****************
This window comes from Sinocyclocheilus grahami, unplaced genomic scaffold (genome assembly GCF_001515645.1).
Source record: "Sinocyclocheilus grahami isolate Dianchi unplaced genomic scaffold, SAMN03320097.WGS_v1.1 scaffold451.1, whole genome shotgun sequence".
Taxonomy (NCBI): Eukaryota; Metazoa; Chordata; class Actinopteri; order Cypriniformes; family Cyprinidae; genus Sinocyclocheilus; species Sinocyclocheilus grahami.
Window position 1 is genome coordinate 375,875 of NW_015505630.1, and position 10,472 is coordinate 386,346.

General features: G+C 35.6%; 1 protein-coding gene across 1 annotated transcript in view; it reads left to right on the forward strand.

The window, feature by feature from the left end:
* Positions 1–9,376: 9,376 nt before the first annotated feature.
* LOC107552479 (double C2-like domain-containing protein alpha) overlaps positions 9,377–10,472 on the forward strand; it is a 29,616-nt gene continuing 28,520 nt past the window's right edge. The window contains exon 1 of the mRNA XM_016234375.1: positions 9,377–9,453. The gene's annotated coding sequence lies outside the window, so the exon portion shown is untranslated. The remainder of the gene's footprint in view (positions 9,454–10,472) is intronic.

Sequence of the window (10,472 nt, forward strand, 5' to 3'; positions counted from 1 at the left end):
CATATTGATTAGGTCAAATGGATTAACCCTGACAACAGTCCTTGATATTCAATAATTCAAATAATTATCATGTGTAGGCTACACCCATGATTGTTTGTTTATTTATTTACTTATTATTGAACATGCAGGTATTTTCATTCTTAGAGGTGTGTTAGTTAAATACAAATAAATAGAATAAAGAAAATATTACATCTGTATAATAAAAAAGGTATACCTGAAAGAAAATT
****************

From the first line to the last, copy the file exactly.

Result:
This window comes from Sinocyclocheilus grahami, unplaced genomic scaffold (genome assembly GCF_001515645.1).
Source record: "Sinocyclocheilus grahami isolate Dianchi unplaced genomic scaffold, SAMN03320097.WGS_v1.1 scaffold451.1, whole genome shotgun sequence".
Taxonomy (NCBI): Eukaryota; Metazoa; Chordata; class Actinopteri; order Cypriniformes; family Cyprinidae; genus Sinocyclocheilus; species Sinocyclocheilus grahami.
Window position 1 is genome coordinate 375,875 of NW_015505630.1, and position 10,472 is coordinate 386,346.

General features: G+C 35.6%; 1 protein-coding gene across 1 annotated transcript in view; it reads left to right on the forward strand.

The window, feature by feature from the left end:
* Positions 1–9,376: 9,376 nt before the first annotated feature.
* LOC107552479 (double C2-like domain-containing protein alpha) overlaps positions 9,377–10,472 on the forward strand; it is a 29,616-nt gene continuing 28,520 nt past the window's right edge. The window contains exon 1 of the mRNA XM_016234375.1: positions 9,377–9,453. The gene's annotated coding sequence lies outside the window, so the exon portion shown is untranslated. The remainder of the gene's footprint in view (positions 9,454–10,472) is intronic.

Sequence of the window (10,472 nt, forward strand, 5' to 3'; positions counted from 1 at the left end):
CATATTGATTAGGTCAAATGGATTAACCCTGACAACAGTCCTTGATATTCAATAATTCAAATAATTATCATGTGTAGGCTACACCCATGATTGTTTGTTTATTTATTTACTTATTATTGAACATGCAGGTATTTTCATTCTTAGAGGTGTGTTAGTTAAATACAAATAAATAGAATAAAGAAAATATTACATCTGTATAATAAAAAAGGTATACCTGAAAGAAAATT